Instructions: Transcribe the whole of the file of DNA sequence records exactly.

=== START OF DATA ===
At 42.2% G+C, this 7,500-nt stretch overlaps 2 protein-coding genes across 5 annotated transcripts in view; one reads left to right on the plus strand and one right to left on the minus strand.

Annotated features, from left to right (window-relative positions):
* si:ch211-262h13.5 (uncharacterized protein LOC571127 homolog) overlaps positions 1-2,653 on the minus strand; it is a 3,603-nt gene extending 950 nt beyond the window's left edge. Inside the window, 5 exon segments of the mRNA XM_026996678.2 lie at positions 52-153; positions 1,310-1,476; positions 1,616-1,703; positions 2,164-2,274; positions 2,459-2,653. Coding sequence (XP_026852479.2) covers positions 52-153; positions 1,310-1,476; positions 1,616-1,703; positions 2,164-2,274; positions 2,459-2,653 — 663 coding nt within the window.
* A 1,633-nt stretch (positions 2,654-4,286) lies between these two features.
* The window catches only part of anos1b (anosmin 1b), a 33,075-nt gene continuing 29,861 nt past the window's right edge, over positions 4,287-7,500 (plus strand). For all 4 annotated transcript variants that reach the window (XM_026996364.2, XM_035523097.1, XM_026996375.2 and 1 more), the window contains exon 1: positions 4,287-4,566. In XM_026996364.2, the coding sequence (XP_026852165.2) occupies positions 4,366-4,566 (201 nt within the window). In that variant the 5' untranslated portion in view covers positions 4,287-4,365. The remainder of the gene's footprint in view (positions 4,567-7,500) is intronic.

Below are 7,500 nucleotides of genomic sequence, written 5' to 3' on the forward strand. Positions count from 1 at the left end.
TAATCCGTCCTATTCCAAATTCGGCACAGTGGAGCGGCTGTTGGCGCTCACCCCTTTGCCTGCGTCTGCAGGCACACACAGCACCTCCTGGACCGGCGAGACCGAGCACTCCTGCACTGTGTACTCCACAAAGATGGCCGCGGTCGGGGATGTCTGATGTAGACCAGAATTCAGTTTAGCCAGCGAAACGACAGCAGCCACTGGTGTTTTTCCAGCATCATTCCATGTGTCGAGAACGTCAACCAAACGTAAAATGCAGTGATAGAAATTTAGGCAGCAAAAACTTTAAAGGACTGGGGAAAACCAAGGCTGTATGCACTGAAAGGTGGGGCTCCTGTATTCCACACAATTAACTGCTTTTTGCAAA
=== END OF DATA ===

At 42.2% G+C, this 7,500-nt stretch overlaps 2 protein-coding genes across 5 annotated transcripts in view; one reads left to right on the plus strand and one right to left on the minus strand.

Annotated features, from left to right (window-relative positions):
* si:ch211-262h13.5 (uncharacterized protein LOC571127 homolog) overlaps positions 1-2,653 on the minus strand; it is a 3,603-nt gene extending 950 nt beyond the window's left edge. Inside the window, 5 exon segments of the mRNA XM_026996678.2 lie at positions 52-153; positions 1,310-1,476; positions 1,616-1,703; positions 2,164-2,274; positions 2,459-2,653. Coding sequence (XP_026852479.2) covers positions 52-153; positions 1,310-1,476; positions 1,616-1,703; positions 2,164-2,274; positions 2,459-2,653 — 663 coding nt within the window.
* A 1,633-nt stretch (positions 2,654-4,286) lies between these two features.
* The window catches only part of anos1b (anosmin 1b), a 33,075-nt gene continuing 29,861 nt past the window's right edge, over positions 4,287-7,500 (plus strand). For all 4 annotated transcript variants that reach the window (XM_026996364.2, XM_035523097.1, XM_026996375.2 and 1 more), the window contains exon 1: positions 4,287-4,566. In XM_026996364.2, the coding sequence (XP_026852165.2) occupies positions 4,366-4,566 (201 nt within the window). In that variant the 5' untranslated portion in view covers positions 4,287-4,365. The remainder of the gene's footprint in view (positions 4,567-7,500) is intronic.

Below are 7,500 nucleotides of genomic sequence, written 5' to 3' on the forward strand. Positions count from 1 at the left end.
TAATCCGTCCTATTCCAAATTCGGCACAGTGGAGCGGCTGTTGGCGCTCACCCCTTTGCCTGCGTCTGCAGGCACACACAGCACCTCCTGGACCGGCGAGACCGAGCACTCCTGCACTGTGTACTCCACAAAGATGGCCGCGGTCGGGGATGTCTGATGTAGACCAGAATTCAGTTTAGCCAGCGAAACGACAGCAGCCACTGGTGTTTTTCCAGCATCATTCCATGTGTCGAGAACGTCAACCAAACGTAAAATGCAGTGATAGAAATTTAGGCAGCAAAAACTTTAAAGGACTGGGGAAAACCAAGGCTGTATGCACTGAAAGGTGGGGCTCCTGTATTCCACACAATTAACTGCTTTTTGCAAA